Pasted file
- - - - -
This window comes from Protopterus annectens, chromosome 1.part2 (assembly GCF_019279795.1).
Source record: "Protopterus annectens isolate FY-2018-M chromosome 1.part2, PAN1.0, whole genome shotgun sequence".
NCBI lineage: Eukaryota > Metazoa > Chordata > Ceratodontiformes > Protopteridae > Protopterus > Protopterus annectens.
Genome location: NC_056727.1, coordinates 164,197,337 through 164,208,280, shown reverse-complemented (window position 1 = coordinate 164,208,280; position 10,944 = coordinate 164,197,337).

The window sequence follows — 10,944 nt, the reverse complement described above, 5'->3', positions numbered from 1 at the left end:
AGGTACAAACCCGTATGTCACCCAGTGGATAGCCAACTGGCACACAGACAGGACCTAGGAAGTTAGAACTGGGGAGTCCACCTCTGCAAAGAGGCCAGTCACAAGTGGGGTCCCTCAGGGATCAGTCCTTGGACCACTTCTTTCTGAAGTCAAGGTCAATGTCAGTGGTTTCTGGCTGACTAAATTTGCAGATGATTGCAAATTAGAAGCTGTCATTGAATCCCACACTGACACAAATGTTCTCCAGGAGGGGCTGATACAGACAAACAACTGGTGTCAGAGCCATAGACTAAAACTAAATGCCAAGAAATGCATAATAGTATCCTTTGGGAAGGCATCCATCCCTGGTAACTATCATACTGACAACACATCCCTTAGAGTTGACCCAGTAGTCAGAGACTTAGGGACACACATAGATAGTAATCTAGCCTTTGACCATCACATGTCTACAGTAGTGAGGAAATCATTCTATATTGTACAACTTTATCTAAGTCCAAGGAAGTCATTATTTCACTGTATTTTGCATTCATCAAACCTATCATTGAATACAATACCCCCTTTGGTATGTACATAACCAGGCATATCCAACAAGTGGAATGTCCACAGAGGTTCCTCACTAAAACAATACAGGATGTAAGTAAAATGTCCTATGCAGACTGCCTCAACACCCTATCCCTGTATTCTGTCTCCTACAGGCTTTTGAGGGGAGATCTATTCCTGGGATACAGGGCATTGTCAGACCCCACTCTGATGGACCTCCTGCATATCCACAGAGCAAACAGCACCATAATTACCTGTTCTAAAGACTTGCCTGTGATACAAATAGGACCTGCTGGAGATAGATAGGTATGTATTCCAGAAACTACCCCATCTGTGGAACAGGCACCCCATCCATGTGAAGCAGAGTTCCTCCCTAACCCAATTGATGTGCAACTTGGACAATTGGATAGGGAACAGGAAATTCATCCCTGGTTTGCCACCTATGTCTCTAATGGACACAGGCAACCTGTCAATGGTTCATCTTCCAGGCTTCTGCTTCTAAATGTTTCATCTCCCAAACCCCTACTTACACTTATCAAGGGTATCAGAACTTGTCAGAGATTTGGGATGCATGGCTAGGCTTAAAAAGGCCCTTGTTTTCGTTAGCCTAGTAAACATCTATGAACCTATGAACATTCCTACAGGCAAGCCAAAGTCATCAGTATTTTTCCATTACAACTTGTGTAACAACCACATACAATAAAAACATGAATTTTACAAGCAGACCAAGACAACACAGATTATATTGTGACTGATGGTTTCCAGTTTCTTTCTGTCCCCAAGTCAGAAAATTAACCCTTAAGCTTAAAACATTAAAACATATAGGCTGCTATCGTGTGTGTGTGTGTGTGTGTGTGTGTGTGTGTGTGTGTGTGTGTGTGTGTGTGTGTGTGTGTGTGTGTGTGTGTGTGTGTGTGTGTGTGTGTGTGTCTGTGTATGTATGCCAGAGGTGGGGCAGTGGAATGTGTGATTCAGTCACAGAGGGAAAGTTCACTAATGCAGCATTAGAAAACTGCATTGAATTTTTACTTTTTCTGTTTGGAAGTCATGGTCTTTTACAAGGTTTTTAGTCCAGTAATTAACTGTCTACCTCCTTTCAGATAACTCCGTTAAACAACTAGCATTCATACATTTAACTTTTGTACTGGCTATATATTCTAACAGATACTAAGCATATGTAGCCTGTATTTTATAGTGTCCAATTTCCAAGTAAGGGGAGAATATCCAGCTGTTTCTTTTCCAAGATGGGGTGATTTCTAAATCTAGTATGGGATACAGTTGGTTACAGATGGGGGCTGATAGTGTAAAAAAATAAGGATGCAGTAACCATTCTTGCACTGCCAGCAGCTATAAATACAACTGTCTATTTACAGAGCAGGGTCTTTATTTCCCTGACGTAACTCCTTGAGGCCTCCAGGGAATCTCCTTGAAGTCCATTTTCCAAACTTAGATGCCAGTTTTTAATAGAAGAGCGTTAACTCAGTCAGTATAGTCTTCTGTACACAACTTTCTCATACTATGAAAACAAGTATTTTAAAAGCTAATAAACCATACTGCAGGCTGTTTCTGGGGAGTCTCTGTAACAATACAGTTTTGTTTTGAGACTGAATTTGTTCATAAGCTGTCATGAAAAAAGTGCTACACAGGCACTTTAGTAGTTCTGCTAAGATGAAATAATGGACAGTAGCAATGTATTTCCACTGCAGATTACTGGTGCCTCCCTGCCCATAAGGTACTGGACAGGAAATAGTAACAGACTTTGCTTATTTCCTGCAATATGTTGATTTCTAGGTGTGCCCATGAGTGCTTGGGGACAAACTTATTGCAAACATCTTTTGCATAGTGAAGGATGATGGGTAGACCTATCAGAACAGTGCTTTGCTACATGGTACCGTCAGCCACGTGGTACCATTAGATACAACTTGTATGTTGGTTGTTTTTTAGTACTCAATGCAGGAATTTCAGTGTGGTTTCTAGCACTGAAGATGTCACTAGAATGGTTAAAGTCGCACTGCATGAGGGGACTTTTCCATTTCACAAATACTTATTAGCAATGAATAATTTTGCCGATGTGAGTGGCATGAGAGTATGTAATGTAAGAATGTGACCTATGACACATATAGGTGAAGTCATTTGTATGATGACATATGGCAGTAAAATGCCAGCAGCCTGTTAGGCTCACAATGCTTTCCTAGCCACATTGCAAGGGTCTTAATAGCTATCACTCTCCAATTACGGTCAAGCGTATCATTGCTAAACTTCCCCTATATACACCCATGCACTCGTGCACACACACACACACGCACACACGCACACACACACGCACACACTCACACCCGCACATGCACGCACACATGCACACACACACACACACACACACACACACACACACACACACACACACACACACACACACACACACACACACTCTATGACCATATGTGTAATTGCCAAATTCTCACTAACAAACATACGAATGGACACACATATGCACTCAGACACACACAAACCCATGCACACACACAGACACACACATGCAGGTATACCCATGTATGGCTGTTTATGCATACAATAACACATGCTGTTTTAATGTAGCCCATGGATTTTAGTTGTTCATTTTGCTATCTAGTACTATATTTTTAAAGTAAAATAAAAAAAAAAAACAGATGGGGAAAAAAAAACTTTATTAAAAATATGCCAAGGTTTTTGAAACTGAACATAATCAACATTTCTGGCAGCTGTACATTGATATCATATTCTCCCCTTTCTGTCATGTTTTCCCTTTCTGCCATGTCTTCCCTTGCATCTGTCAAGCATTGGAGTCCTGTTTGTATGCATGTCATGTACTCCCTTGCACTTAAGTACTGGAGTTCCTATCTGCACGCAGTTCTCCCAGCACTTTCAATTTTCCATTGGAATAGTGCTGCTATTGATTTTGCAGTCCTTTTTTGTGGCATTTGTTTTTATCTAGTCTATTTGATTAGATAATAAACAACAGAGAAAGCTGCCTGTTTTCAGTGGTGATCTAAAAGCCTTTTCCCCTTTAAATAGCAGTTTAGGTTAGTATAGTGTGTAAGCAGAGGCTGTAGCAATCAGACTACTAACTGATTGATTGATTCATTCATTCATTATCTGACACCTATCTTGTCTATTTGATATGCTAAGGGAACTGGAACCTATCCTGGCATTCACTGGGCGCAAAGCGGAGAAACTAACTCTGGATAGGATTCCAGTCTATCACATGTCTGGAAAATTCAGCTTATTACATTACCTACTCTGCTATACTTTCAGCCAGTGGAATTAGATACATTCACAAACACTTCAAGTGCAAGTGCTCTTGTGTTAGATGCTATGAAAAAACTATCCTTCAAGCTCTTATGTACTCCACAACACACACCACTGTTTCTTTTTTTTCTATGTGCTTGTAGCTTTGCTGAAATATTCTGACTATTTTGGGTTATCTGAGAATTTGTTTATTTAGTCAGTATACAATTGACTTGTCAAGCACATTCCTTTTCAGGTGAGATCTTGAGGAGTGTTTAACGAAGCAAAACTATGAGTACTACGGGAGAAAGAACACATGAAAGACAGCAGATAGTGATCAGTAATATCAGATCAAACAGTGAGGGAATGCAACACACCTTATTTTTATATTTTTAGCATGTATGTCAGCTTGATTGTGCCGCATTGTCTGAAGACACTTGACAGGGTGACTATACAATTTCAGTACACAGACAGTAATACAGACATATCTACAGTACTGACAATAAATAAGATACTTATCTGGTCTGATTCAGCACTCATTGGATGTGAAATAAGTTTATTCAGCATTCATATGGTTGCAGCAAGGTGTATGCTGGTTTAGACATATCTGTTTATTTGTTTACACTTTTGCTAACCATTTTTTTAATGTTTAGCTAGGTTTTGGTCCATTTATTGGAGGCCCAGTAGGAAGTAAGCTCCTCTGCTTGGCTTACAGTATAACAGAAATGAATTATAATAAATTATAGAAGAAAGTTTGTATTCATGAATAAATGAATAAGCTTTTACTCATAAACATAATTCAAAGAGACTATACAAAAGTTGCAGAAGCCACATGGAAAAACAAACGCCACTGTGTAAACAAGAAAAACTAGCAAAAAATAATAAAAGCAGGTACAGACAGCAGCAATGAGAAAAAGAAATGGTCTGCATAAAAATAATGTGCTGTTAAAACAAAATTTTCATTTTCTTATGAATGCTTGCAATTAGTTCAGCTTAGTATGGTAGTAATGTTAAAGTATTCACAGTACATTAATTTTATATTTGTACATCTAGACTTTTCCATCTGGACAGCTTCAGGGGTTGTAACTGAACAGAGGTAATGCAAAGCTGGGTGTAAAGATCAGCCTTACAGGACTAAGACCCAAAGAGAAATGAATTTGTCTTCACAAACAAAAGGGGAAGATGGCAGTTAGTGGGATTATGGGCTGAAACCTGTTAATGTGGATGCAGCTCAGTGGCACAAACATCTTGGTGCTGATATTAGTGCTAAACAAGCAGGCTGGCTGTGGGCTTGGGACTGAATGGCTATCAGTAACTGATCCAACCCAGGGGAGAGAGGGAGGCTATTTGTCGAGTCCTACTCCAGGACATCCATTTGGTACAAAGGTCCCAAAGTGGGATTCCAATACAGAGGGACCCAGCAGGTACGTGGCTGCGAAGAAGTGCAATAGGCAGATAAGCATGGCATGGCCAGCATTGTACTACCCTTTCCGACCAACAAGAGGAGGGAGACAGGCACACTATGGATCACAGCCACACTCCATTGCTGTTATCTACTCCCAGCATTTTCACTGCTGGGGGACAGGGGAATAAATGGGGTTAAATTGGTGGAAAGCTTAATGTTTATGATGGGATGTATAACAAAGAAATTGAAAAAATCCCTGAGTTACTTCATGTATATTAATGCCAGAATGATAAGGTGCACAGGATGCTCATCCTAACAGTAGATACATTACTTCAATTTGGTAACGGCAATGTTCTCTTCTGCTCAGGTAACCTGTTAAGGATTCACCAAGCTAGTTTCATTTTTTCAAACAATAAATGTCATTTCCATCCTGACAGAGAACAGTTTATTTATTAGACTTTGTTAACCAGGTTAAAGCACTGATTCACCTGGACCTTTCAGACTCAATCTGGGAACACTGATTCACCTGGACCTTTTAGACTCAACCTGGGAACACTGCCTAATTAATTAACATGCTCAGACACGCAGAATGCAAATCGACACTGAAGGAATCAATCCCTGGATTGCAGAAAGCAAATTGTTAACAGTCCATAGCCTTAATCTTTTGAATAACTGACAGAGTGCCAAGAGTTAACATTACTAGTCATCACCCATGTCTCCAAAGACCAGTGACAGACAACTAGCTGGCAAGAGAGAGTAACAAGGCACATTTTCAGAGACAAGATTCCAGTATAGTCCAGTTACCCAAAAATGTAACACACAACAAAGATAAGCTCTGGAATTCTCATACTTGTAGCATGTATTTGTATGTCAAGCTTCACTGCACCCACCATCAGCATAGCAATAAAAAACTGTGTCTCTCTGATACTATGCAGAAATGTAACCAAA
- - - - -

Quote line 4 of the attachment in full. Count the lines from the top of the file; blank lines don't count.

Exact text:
Genome location: NC_056727.1, coordinates 164,197,337 through 164,208,280, shown reverse-complemented (window position 1 = coordinate 164,208,280; position 10,944 = coordinate 164,197,337).